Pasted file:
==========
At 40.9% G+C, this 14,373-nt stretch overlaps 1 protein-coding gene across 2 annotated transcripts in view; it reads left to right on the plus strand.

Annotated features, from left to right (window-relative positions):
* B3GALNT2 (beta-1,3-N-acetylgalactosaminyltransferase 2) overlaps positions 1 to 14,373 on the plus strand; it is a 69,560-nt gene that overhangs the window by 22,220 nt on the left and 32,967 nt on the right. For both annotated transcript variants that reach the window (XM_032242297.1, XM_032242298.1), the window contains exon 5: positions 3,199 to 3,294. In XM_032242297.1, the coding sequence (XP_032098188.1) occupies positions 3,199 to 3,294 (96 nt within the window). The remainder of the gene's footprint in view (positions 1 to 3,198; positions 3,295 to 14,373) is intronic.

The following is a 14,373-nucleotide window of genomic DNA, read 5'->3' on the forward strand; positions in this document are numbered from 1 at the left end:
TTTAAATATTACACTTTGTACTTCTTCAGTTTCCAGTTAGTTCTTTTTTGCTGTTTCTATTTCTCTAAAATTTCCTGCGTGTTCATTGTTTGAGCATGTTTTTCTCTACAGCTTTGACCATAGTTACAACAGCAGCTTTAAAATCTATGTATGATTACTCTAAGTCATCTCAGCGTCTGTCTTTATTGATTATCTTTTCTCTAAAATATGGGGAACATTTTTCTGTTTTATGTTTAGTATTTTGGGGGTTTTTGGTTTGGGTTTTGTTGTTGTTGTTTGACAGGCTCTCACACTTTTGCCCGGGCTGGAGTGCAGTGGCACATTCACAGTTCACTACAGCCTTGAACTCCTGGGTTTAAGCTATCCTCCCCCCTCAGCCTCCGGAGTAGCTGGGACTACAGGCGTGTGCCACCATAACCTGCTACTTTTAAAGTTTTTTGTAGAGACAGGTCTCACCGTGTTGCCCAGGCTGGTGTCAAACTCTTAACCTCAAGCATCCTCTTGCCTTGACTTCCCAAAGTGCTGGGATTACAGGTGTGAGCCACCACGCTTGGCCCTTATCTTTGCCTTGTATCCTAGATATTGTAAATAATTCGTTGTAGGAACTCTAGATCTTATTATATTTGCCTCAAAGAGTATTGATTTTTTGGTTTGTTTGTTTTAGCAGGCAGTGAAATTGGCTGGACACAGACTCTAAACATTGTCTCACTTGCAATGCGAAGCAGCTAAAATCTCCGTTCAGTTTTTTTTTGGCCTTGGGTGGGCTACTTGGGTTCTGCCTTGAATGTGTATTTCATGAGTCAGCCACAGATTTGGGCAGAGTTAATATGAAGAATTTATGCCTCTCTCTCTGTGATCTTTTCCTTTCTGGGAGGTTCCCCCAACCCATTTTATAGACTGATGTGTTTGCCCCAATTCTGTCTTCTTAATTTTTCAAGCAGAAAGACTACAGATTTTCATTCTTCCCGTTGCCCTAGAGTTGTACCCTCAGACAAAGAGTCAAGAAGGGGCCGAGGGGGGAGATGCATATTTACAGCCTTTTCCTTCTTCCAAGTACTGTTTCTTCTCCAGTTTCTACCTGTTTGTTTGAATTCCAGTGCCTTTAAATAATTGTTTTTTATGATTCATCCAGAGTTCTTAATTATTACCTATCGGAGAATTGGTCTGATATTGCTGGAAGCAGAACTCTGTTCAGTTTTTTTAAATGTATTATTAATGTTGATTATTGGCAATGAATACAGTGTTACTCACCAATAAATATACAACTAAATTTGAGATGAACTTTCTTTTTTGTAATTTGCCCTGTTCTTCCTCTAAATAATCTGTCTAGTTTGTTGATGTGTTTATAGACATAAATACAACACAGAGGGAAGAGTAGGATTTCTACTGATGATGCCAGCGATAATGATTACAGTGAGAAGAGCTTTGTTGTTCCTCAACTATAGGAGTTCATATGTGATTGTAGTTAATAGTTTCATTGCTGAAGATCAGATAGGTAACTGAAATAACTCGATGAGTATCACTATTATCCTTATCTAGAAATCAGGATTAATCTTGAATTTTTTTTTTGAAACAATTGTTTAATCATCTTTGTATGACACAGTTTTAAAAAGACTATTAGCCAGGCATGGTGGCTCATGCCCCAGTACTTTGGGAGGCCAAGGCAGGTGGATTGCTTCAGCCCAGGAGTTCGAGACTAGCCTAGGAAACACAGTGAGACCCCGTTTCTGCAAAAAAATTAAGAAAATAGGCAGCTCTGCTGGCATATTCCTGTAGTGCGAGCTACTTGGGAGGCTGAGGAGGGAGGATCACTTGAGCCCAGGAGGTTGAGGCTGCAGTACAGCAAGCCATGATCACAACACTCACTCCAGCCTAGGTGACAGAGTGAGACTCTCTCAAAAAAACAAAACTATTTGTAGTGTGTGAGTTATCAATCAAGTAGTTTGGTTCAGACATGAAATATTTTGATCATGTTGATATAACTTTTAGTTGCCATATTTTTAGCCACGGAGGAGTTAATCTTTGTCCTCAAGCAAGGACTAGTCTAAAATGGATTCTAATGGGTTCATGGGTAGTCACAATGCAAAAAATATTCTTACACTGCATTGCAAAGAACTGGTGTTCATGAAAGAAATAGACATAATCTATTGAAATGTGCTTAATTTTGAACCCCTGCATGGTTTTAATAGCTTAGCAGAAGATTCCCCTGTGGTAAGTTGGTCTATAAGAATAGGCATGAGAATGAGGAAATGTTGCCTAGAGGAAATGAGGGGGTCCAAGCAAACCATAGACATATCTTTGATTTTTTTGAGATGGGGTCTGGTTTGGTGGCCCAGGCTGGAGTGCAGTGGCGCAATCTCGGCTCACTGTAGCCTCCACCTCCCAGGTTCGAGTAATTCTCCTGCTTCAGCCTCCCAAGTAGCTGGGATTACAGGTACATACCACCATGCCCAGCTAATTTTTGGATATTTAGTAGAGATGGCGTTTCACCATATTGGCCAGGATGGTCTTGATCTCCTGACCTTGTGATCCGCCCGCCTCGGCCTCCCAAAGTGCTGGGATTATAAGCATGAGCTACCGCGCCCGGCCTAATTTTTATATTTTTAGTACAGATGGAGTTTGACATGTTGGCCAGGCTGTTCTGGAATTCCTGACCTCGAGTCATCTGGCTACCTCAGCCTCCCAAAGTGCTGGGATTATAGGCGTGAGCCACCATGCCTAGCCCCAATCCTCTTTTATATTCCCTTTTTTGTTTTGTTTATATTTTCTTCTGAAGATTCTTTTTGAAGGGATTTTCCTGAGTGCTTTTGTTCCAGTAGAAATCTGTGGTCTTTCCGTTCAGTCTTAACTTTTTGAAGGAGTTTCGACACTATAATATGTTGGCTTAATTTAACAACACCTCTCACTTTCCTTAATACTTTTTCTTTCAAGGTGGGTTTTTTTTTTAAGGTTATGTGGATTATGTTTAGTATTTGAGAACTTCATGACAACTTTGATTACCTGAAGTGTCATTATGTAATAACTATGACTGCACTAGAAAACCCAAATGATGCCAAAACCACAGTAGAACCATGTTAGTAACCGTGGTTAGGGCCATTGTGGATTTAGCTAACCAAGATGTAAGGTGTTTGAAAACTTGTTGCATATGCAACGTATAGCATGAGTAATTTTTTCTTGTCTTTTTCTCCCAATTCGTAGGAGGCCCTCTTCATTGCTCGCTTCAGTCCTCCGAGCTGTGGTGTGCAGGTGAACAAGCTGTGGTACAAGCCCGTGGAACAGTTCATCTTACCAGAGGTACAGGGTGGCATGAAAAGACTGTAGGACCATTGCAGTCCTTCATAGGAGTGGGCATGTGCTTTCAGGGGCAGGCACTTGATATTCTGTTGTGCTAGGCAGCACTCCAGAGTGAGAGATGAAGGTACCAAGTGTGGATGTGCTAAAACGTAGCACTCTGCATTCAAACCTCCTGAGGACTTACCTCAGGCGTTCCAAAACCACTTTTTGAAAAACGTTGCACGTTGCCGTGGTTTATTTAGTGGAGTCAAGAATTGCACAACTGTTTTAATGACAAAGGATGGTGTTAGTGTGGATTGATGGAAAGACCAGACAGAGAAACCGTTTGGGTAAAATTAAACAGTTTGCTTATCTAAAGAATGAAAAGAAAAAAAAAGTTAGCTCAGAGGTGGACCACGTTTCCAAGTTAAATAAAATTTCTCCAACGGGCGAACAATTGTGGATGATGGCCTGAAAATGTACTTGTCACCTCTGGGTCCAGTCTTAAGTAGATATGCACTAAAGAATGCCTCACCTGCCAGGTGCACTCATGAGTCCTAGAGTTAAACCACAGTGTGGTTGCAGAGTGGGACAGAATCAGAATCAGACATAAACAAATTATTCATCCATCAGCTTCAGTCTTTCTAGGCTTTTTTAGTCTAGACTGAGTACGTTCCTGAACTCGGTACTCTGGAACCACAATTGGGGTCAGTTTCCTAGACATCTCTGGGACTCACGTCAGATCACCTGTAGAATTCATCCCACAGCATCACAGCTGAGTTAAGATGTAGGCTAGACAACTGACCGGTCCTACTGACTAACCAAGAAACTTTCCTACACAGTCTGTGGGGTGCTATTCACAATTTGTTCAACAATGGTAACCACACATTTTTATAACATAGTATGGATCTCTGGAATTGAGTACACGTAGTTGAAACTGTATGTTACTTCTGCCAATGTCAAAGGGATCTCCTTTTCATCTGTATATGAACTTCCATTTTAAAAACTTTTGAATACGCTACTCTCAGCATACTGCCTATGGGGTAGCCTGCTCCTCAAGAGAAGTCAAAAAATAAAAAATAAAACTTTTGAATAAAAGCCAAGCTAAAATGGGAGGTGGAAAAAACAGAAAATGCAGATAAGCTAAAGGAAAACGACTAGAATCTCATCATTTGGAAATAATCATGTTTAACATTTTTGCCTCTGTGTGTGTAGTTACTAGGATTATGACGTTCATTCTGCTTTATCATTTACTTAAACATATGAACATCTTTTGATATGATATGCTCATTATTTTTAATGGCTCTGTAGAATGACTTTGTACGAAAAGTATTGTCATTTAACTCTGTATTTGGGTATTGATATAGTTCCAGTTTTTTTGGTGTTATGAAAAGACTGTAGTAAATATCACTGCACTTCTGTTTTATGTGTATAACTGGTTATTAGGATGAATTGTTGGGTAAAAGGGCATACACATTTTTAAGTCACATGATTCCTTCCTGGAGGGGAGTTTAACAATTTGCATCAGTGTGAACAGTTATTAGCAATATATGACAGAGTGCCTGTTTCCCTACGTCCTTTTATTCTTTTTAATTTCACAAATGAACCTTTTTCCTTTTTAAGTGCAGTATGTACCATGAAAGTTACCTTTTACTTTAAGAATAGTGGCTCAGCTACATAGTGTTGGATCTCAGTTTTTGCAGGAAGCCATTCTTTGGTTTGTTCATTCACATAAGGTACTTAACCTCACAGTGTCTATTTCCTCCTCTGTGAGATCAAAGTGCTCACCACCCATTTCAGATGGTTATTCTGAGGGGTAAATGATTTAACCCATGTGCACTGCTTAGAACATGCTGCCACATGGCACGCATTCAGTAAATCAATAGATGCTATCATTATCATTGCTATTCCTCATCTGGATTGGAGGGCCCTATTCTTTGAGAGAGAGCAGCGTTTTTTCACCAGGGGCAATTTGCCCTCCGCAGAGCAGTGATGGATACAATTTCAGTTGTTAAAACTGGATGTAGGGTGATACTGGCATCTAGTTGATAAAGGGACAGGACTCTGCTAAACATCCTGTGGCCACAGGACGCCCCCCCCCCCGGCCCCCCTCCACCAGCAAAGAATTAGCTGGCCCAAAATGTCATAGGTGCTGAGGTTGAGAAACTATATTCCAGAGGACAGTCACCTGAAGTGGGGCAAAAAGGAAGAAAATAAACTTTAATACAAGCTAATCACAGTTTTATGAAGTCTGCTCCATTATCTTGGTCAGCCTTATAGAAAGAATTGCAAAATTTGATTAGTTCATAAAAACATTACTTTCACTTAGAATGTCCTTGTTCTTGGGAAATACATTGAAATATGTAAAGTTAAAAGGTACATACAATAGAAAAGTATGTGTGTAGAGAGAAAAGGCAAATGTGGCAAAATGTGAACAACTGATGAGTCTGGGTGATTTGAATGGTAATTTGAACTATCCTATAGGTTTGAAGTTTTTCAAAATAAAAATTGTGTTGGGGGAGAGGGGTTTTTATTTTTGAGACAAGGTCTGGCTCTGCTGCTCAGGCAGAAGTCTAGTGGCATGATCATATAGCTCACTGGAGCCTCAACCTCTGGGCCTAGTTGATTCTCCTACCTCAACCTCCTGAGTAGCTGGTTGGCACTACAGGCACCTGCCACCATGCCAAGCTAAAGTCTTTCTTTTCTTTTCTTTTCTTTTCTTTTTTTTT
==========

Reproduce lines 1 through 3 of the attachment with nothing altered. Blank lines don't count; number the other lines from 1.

At 40.9% G+C, this 14,373-nt stretch overlaps 1 protein-coding gene across 2 annotated transcripts in view; it reads left to right on the plus strand.

Annotated features, from left to right (window-relative positions):
* B3GALNT2 (beta-1,3-N-acetylgalactosaminyltransferase 2) overlaps positions 1 to 14,373 on the plus strand; it is a 69,560-nt gene that overhangs the window by 22,220 nt on the left and 32,967 nt on the right. For both annotated transcript variants that reach the window (XM_032242297.1, XM_032242298.1), the window contains exon 5: positions 3,199 to 3,294. In XM_032242297.1, the coding sequence (XP_032098188.1) occupies positions 3,199 to 3,294 (96 nt within the window). The remainder of the gene's footprint in view (positions 1 to 3,198; positions 3,295 to 14,373) is intronic.